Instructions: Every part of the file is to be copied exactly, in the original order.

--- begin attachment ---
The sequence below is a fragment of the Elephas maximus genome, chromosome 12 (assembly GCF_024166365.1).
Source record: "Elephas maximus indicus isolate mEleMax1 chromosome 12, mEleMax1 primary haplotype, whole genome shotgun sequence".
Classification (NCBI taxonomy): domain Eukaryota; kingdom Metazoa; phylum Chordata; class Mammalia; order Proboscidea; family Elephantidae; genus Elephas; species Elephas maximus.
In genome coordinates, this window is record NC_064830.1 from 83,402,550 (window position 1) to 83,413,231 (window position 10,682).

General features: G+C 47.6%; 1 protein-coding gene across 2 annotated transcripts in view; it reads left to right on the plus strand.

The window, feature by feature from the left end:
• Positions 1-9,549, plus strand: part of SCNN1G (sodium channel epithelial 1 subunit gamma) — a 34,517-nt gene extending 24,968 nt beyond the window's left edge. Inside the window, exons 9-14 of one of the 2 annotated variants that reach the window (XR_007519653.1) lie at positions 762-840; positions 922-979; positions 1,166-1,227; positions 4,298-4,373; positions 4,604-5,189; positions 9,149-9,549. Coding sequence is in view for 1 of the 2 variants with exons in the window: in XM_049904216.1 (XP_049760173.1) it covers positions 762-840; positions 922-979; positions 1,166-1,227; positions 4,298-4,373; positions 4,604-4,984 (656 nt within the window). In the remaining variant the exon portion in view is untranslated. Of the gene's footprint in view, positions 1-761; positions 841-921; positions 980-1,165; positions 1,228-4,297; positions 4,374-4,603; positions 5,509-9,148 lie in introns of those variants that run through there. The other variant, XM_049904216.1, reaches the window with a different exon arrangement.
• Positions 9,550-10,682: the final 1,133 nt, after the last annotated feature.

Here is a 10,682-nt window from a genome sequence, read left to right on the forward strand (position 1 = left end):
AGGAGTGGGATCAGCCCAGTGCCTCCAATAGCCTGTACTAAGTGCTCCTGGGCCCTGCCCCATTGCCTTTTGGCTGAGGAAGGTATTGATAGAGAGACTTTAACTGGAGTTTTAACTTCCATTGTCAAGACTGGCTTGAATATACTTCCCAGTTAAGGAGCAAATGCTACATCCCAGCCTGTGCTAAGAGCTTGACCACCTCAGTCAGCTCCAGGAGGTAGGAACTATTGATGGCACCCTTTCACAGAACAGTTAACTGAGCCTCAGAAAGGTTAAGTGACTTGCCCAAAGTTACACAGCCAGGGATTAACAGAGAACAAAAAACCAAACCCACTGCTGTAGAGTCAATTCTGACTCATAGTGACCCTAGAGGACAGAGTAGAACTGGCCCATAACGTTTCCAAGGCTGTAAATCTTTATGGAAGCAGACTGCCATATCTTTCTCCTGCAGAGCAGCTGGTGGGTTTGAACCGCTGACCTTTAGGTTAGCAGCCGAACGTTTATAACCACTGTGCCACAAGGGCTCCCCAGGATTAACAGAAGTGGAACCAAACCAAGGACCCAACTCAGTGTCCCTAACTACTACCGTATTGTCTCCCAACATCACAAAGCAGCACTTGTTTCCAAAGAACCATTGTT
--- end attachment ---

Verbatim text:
The sequence below is a fragment of the Elephas maximus genome, chromosome 12 (assembly GCF_024166365.1).
Source record: "Elephas maximus indicus isolate mEleMax1 chromosome 12, mEleMax1 primary haplotype, whole genome shotgun sequence".
Classification (NCBI taxonomy): domain Eukaryota; kingdom Metazoa; phylum Chordata; class Mammalia; order Proboscidea; family Elephantidae; genus Elephas; species Elephas maximus.
In genome coordinates, this window is record NC_064830.1 from 83,402,550 (window position 1) to 83,413,231 (window position 10,682).

General features: G+C 47.6%; 1 protein-coding gene across 2 annotated transcripts in view; it reads left to right on the plus strand.

The window, feature by feature from the left end:
• Positions 1-9,549, plus strand: part of SCNN1G (sodium channel epithelial 1 subunit gamma) — a 34,517-nt gene extending 24,968 nt beyond the window's left edge. Inside the window, exons 9-14 of one of the 2 annotated variants that reach the window (XR_007519653.1) lie at positions 762-840; positions 922-979; positions 1,166-1,227; positions 4,298-4,373; positions 4,604-5,189; positions 9,149-9,549. Coding sequence is in view for 1 of the 2 variants with exons in the window: in XM_049904216.1 (XP_049760173.1) it covers positions 762-840; positions 922-979; positions 1,166-1,227; positions 4,298-4,373; positions 4,604-4,984 (656 nt within the window). In the remaining variant the exon portion in view is untranslated. Of the gene's footprint in view, positions 1-761; positions 841-921; positions 980-1,165; positions 1,228-4,297; positions 4,374-4,603; positions 5,509-9,148 lie in introns of those variants that run through there. The other variant, XM_049904216.1, reaches the window with a different exon arrangement.
• Positions 9,550-10,682: the final 1,133 nt, after the last annotated feature.

Here is a 10,682-nt window from a genome sequence, read left to right on the forward strand (position 1 = left end):
AGGAGTGGGATCAGCCCAGTGCCTCCAATAGCCTGTACTAAGTGCTCCTGGGCCCTGCCCCATTGCCTTTTGGCTGAGGAAGGTATTGATAGAGAGACTTTAACTGGAGTTTTAACTTCCATTGTCAAGACTGGCTTGAATATACTTCCCAGTTAAGGAGCAAATGCTACATCCCAGCCTGTGCTAAGAGCTTGACCACCTCAGTCAGCTCCAGGAGGTAGGAACTATTGATGGCACCCTTTCACAGAACAGTTAACTGAGCCTCAGAAAGGTTAAGTGACTTGCCCAAAGTTACACAGCCAGGGATTAACAGAGAACAAAAAACCAAACCCACTGCTGTAGAGTCAATTCTGACTCATAGTGACCCTAGAGGACAGAGTAGAACTGGCCCATAACGTTTCCAAGGCTGTAAATCTTTATGGAAGCAGACTGCCATATCTTTCTCCTGCAGAGCAGCTGGTGGGTTTGAACCGCTGACCTTTAGGTTAGCAGCCGAACGTTTATAACCACTGTGCCACAAGGGCTCCCCAGGATTAACAGAAGTGGAACCAAACCAAGGACCCAACTCAGTGTCCCTAACTACTACCGTATTGTCTCCCAACATCACAAAGCAGCACTTGTTTCCAAAGAACCATTGTT